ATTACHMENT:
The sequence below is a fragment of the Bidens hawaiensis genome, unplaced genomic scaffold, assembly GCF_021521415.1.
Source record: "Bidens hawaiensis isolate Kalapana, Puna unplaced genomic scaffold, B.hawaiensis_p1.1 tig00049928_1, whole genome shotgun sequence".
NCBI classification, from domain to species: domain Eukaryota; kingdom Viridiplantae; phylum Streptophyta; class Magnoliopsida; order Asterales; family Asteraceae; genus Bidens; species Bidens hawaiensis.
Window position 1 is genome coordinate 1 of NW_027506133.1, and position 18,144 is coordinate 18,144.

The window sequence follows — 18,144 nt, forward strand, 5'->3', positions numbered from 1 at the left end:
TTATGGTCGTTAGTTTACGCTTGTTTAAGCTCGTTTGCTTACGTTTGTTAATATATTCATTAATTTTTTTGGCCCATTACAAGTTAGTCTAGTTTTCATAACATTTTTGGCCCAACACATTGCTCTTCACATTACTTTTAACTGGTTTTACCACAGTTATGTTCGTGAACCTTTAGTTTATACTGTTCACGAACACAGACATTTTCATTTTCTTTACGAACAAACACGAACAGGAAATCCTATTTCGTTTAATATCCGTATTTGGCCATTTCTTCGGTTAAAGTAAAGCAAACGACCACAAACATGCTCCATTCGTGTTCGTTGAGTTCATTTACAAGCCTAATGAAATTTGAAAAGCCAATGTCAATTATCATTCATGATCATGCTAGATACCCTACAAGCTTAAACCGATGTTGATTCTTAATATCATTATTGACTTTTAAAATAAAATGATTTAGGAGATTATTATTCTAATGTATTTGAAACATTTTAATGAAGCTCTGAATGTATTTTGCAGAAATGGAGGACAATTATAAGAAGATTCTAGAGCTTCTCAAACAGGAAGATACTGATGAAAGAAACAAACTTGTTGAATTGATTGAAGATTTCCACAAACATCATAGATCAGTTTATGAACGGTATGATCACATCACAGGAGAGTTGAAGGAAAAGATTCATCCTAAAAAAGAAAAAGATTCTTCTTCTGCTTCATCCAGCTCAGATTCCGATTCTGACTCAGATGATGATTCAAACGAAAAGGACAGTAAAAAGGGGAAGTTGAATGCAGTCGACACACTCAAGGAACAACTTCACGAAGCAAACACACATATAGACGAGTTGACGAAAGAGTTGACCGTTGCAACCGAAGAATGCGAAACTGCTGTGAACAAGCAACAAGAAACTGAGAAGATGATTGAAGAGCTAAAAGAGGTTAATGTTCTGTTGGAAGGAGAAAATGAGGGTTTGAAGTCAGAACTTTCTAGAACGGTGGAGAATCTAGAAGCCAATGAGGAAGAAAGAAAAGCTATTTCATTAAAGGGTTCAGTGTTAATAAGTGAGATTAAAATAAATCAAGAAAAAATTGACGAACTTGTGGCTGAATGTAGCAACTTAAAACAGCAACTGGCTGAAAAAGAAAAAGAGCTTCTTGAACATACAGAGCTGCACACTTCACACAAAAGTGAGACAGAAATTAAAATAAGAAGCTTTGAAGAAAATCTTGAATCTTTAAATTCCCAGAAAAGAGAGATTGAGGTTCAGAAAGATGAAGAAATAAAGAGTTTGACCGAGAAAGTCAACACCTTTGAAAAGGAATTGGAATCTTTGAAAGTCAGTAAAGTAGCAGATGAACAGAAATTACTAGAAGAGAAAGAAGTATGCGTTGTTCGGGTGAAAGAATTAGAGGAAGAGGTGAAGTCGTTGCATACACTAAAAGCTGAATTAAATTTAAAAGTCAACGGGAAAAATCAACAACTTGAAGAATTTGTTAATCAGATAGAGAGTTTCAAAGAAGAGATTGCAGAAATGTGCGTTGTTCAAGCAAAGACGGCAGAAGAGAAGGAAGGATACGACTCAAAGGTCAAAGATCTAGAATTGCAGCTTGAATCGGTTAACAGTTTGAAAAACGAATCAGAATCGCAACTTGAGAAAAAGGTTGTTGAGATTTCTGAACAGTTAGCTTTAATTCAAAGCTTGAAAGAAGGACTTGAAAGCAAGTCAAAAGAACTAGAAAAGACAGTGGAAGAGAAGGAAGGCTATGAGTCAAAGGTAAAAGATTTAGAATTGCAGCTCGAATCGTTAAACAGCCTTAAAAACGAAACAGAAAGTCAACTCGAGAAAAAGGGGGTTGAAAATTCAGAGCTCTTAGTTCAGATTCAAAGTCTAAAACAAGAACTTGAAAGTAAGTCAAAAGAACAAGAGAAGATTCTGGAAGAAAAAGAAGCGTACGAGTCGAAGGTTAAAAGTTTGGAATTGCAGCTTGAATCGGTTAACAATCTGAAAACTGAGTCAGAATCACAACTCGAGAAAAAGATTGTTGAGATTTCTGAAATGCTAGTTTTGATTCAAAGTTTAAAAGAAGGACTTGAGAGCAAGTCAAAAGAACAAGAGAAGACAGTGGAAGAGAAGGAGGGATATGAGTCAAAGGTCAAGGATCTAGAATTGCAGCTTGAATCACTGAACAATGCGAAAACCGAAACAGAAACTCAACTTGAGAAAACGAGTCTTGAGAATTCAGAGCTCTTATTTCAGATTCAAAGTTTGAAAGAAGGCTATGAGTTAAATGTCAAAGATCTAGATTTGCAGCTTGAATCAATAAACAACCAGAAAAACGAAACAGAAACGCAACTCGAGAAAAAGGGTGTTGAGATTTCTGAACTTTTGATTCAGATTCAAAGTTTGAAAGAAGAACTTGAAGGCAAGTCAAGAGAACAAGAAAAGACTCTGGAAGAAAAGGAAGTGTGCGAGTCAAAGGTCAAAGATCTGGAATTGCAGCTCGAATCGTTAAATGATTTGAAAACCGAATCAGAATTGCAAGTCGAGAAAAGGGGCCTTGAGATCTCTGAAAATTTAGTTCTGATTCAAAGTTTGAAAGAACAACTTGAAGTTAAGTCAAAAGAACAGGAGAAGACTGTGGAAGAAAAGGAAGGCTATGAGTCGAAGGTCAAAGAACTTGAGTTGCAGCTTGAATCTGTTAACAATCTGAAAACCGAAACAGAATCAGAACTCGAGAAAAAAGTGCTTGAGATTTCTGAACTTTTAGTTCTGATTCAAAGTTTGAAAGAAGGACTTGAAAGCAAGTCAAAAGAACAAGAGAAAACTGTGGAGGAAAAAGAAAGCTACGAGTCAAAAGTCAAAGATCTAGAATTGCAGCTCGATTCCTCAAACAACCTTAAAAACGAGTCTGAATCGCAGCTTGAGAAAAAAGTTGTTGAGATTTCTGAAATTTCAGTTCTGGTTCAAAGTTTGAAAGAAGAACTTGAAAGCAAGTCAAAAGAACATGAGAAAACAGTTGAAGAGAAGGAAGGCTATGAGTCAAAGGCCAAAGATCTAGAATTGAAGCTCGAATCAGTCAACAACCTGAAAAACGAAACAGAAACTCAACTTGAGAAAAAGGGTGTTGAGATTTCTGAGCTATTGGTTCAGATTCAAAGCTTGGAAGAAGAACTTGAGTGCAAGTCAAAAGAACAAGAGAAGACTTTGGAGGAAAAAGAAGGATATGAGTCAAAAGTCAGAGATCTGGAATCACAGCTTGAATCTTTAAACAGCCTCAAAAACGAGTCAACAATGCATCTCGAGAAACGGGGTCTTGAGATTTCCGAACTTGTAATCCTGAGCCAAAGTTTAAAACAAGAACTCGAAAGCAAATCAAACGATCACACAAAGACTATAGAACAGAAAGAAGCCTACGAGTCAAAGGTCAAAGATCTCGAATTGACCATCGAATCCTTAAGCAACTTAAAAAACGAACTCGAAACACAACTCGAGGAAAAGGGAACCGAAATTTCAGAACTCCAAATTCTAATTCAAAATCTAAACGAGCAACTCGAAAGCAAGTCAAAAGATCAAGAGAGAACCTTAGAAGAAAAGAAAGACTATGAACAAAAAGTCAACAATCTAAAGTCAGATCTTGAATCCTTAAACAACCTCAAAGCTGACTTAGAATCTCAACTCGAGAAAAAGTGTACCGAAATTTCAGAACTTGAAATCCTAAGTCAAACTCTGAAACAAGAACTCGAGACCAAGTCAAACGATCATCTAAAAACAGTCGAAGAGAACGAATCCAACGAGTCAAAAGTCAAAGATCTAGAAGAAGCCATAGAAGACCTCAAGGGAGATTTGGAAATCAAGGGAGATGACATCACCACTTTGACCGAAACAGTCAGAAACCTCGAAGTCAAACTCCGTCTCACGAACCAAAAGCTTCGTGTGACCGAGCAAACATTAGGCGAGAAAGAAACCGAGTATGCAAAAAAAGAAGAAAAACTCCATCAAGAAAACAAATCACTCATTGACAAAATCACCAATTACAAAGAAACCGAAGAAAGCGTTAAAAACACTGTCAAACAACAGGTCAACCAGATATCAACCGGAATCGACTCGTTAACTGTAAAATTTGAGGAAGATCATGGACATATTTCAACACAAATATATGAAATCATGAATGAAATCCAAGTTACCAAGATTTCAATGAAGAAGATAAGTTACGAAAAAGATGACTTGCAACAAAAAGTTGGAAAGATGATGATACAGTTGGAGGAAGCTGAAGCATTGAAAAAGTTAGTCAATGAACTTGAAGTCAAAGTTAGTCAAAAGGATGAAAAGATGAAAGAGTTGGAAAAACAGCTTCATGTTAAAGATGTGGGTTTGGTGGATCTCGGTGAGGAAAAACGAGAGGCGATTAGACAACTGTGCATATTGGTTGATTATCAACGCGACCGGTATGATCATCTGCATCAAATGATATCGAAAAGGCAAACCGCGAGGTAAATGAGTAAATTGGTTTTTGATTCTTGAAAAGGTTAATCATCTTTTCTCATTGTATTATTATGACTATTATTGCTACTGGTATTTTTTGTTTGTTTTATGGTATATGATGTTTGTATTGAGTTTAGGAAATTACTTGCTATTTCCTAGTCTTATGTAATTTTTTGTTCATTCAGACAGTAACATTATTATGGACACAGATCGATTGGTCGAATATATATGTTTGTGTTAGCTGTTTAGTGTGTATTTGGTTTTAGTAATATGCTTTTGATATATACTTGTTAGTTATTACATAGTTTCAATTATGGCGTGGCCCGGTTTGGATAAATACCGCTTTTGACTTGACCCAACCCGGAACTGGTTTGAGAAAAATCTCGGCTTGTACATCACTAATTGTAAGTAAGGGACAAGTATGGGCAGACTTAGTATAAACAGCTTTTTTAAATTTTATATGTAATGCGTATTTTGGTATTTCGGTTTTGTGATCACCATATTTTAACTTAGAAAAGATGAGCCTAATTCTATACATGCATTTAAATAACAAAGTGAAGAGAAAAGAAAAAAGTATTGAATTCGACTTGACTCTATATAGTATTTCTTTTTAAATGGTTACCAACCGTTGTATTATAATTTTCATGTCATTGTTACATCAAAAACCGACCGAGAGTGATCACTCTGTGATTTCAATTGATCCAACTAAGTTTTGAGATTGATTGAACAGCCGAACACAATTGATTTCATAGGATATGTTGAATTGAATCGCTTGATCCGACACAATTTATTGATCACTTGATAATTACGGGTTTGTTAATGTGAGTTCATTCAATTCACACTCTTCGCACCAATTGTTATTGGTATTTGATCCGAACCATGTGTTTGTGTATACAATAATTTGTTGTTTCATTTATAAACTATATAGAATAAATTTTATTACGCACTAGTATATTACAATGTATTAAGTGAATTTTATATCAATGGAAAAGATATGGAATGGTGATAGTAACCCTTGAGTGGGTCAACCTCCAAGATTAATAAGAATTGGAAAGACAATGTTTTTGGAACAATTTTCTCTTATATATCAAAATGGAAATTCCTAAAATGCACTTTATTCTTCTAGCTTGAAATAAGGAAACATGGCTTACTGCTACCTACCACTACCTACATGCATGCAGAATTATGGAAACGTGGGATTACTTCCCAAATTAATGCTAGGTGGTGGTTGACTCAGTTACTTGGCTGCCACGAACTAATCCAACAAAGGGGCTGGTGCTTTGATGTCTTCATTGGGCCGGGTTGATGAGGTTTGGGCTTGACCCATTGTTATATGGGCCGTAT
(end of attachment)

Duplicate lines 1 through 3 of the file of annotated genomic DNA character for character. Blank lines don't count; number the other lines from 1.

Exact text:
The sequence below is a fragment of the Bidens hawaiensis genome, unplaced genomic scaffold, assembly GCF_021521415.1.
Source record: "Bidens hawaiensis isolate Kalapana, Puna unplaced genomic scaffold, B.hawaiensis_p1.1 tig00049928_1, whole genome shotgun sequence".
NCBI classification, from domain to species: domain Eukaryota; kingdom Viridiplantae; phylum Streptophyta; class Magnoliopsida; order Asterales; family Asteraceae; genus Bidens; species Bidens hawaiensis.